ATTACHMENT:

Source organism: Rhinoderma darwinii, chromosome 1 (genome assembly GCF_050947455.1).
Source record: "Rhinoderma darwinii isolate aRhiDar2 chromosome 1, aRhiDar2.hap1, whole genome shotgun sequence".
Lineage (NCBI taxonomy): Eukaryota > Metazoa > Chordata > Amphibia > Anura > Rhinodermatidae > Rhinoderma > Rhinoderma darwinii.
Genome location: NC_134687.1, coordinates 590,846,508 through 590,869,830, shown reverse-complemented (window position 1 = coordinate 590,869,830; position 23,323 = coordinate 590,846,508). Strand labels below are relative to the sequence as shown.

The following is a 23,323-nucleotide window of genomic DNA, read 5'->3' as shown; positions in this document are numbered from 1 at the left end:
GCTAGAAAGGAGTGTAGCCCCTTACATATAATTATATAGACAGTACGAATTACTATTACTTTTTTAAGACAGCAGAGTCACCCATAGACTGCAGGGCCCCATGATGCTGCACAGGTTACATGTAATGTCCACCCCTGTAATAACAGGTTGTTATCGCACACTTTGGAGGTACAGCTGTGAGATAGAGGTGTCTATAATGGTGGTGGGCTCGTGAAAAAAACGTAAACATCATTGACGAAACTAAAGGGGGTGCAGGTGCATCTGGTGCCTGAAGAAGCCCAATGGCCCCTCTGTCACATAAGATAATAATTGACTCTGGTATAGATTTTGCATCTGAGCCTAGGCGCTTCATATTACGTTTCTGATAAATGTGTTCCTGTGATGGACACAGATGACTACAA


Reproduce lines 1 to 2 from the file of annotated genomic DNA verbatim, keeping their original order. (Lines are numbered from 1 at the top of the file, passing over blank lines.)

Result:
Source organism: Rhinoderma darwinii, chromosome 1 (genome assembly GCF_050947455.1).
Source record: "Rhinoderma darwinii isolate aRhiDar2 chromosome 1, aRhiDar2.hap1, whole genome shotgun sequence".